In addition to the SPLM-IO and NDM, the letter is signed by Former Political Detainees, Federal Democratic Party led by Gabriel Changson Chang, the National Salvation Front of Gen. Thomas Cirillo Shaka and South Sudan National Movement for Change of former Western Equatoria Governor Joseph Bangasi Bakosoro.


South Sudan famine could block peace process

Sudan Tribune(JUBA)- The head of the Joint Monitoring and evaluation commission, a regional appointed body to oversee the implementation of peace agreement which armed and non-armed opposition parties to the conflict have signed in 2015 to end war, has warned that famine in the country could undermine efforts.

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Botswana’s former president Festus Mogae (Photo File AFP)

Speaking at plenary briefing to representatives of the parties to the peace, the former president of Botswana, Festus G.Mogae, who chairs the monitoring group, warned that famine in the country could undermine peace efforts if no immediate actions are taken to arrest the situation from deteriorating further.

“There can be no doubt that we now face a crisis within a crisis. Security is the foundation stone upon which we build economic and social confidence. This foundation stone no longer exists, confidence has evaporated, commerce is seizing up, prices are escalating and as a result we now face a crisis of hunger that is undermining all our efforts to make peace”, said Mogae

He said women in South Sudan face a daily struggle with inflation, never knowing if the money in their pocket will be sufficient to feed their family, adding that Insecurity creates food shortages, which in turn drives inflation that in turn results in hunger.

“A hungry man is an angry man. And angry men do not make peace. Food shortages and increasing hunger are now our immediate problems. Out in the country, beyond the reach of government, the situation is increasingly desperate. Instability and hunger has created a surge of survival-criminality that further exacerbates the problem through stealing, looting and the prevention of free-flowing commerce”, he said.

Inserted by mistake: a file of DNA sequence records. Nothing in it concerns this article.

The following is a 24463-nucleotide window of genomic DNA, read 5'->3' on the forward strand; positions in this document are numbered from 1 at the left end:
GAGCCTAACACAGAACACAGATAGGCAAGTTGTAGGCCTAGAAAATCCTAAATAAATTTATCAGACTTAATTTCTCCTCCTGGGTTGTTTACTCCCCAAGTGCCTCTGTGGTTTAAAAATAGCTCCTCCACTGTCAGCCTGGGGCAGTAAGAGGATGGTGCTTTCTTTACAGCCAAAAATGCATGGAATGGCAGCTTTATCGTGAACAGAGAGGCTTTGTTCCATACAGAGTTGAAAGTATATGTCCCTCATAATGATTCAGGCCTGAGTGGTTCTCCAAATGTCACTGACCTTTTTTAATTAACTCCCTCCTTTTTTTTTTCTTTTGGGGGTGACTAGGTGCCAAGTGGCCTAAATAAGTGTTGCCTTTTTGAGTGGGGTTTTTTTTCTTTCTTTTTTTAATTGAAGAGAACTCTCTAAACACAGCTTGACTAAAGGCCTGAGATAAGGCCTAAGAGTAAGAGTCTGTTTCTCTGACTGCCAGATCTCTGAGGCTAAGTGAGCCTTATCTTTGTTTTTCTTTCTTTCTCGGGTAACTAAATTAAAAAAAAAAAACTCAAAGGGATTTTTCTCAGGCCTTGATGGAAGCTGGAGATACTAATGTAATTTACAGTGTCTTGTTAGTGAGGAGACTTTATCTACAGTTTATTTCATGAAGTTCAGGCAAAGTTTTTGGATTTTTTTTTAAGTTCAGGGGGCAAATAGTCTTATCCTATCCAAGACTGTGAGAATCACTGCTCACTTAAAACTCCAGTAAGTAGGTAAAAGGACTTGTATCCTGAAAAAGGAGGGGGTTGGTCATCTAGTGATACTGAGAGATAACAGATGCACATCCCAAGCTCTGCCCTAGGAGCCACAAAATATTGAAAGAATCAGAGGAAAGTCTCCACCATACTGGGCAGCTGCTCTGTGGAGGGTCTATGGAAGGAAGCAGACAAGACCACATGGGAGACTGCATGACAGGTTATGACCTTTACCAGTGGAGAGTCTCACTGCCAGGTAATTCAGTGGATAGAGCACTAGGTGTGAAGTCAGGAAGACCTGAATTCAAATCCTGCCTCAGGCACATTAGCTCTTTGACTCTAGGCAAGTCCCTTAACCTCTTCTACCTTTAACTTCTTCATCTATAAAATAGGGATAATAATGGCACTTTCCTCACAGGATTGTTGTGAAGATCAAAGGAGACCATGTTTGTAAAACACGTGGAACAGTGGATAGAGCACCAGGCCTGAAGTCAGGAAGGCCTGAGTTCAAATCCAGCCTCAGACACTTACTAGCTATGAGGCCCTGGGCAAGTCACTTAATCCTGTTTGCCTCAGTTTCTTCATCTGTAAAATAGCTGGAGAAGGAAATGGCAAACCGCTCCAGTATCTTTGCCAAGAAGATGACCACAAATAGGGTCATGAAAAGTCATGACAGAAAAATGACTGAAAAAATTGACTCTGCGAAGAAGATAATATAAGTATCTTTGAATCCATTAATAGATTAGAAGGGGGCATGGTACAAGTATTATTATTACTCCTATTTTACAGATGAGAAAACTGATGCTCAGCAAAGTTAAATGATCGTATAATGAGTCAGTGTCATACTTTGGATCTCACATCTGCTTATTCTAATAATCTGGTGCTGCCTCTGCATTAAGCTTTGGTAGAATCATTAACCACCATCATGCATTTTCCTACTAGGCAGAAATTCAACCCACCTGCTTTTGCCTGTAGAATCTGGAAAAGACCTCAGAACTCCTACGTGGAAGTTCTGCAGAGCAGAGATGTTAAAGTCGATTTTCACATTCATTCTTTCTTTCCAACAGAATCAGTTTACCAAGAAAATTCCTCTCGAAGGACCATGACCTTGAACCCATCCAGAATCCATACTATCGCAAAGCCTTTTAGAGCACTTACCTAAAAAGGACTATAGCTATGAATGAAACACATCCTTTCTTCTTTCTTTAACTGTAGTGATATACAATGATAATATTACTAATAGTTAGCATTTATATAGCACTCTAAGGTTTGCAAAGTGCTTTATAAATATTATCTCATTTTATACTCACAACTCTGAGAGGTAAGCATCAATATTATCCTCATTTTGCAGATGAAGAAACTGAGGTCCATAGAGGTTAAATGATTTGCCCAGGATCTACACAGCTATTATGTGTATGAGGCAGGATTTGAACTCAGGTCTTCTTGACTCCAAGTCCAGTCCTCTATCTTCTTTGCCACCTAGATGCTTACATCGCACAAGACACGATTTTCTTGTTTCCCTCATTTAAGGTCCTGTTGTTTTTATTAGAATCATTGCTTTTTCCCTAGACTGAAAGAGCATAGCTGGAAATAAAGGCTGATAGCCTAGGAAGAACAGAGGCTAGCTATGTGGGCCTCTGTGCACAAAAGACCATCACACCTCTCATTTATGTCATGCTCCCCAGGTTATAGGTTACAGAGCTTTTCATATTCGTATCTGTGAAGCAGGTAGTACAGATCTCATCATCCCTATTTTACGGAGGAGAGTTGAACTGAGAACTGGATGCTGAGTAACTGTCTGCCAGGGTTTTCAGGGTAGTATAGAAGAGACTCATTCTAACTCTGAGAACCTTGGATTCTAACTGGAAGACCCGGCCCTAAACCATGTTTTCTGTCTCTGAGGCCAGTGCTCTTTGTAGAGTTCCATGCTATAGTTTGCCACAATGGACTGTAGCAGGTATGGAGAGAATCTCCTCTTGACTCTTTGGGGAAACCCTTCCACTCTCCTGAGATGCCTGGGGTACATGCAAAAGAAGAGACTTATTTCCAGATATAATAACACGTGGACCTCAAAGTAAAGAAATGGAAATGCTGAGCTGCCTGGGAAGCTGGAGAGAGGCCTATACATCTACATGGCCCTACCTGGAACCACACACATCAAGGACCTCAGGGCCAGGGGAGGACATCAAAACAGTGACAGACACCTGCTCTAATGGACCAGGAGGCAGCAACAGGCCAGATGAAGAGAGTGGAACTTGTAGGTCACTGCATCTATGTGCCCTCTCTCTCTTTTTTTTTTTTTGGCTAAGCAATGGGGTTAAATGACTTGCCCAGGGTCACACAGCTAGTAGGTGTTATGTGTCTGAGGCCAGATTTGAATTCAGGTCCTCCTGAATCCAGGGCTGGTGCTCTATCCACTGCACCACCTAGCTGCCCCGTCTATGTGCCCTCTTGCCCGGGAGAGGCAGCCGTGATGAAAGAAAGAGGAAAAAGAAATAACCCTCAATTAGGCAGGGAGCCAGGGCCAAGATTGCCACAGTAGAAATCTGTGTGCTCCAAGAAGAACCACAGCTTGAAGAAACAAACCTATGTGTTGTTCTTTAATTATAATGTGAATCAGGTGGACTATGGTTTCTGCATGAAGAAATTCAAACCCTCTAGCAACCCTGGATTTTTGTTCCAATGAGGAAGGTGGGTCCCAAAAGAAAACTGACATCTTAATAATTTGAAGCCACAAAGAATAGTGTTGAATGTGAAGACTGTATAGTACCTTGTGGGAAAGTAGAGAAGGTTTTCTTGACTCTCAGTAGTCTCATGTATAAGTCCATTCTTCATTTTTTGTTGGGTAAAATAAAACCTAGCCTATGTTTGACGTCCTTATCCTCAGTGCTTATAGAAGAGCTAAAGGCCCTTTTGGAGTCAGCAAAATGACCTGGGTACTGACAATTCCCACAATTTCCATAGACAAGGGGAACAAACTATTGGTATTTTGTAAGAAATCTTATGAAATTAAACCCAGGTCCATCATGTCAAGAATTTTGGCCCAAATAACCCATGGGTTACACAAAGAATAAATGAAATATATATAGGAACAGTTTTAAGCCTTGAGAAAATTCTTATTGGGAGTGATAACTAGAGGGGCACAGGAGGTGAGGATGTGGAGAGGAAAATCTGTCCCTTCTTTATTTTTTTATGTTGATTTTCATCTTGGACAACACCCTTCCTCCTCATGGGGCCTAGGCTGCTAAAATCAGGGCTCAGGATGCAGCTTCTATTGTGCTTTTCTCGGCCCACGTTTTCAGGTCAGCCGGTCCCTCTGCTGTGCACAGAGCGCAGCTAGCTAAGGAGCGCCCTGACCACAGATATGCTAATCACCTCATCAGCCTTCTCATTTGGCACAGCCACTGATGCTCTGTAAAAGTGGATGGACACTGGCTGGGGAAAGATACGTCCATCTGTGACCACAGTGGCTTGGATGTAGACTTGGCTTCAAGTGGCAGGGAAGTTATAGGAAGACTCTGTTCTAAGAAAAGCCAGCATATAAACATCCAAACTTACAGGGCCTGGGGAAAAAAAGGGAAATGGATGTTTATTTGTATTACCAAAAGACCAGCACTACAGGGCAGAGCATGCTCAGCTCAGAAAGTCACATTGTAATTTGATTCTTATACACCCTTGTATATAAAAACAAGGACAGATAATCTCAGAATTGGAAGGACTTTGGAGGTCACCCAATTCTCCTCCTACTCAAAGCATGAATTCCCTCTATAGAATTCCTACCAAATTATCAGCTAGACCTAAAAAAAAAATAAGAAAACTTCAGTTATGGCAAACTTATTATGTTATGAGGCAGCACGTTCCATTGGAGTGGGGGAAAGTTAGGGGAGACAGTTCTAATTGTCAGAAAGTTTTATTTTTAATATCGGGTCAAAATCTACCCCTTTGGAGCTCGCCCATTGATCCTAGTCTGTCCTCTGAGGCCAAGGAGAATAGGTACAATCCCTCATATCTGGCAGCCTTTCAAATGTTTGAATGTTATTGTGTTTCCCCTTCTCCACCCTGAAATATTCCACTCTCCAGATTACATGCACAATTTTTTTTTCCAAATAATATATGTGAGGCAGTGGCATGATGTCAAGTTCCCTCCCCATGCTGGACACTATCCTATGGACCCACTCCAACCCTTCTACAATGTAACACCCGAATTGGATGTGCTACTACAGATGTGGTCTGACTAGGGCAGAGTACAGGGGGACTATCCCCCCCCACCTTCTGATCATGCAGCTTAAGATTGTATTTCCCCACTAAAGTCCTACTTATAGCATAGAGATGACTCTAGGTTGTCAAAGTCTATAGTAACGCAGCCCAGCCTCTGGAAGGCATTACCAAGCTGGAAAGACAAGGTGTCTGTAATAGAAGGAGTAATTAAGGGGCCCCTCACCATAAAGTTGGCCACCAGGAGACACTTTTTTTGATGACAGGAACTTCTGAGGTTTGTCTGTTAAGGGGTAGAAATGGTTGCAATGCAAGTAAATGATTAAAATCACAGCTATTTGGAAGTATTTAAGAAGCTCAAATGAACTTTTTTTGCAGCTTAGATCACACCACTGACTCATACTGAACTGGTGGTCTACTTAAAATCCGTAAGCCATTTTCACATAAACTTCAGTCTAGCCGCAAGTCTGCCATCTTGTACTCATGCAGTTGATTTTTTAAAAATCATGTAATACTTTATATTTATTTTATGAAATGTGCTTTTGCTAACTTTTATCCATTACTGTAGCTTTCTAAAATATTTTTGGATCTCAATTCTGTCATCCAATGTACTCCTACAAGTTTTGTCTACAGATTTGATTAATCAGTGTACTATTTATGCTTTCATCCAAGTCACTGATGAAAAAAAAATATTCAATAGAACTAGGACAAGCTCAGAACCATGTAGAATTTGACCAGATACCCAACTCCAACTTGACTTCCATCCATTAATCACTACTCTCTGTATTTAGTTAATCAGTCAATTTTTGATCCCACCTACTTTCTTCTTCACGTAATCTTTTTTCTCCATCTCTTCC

The top peace monitor pointed out that violence in the country was either carried out with central command or taken on the basis of local situation without necessarily receiving directives from anybody to which the group attaches political allegiance.

“Violence and conflict on this level is either centrally directed or locally orchestrated. I fear it is now time to acknowledge that, across the board, among all armed forces and armed groups, central structures of command and control appear to have broken down. Violence around the country is increasingly based on local decisions taken at local level. Armed groups may declare an allegiance to one leader or another, but they seem no longer to take their instructions from them.”

The briefing was part of monthly activities at which the peace monitoring body presents report to the Board members, including representatives of the Transitional Government of National Unity, South Sudanese Stakeholders, IGAD member states, the UN, the Troika (US, UK, Norway), China, EU and International Partners Forum and Friends of South Sudan.

These reports are also received from the Transitional Government of National Unity (TGoNU), Ceasefire and Transitional Security Arrangements Monitoring Mechanism (CTSAMM), Joint Military Ceasefire Commission (JMCC), Joint Integrated Police (JIP), Strategic Defence and Security Review Board (SDSRB) and the National Constitutional Amendment Committee (NCAC).

Mogae decried the killing of the humanitarian situation, saying it was no longer acceptable to claim the lives of people who are working hard to salvage the situation of those in dire of humanitarian aids.

“Twelve aid workers have been killed in South Sudan so far this year. It is simply deplorable that in 2017 we must still plead with a government for the safety of those who deliver humanitarian relief,” said the former Botswana president.

“I can only repeat that this humanitarian situation is predominantly man-made and the result of violence, conflict and the deliberate denial of access. Men, women and children are suffering and dying of starvation because the leadership at various levels is failing to prevent it,” he further stressed.



South Sudan – UN says some African states oppose return of Riek Machar


By Michelle Nichols | UNITED NATIONS

UNITED NATIONS East African states and South Africa believe that allowing South Sudanese rebel leader Riek Machar to return to the war-torn country would not “necessarily be positive at this stage,” said United Nations envoy David Shearer on Wednesday.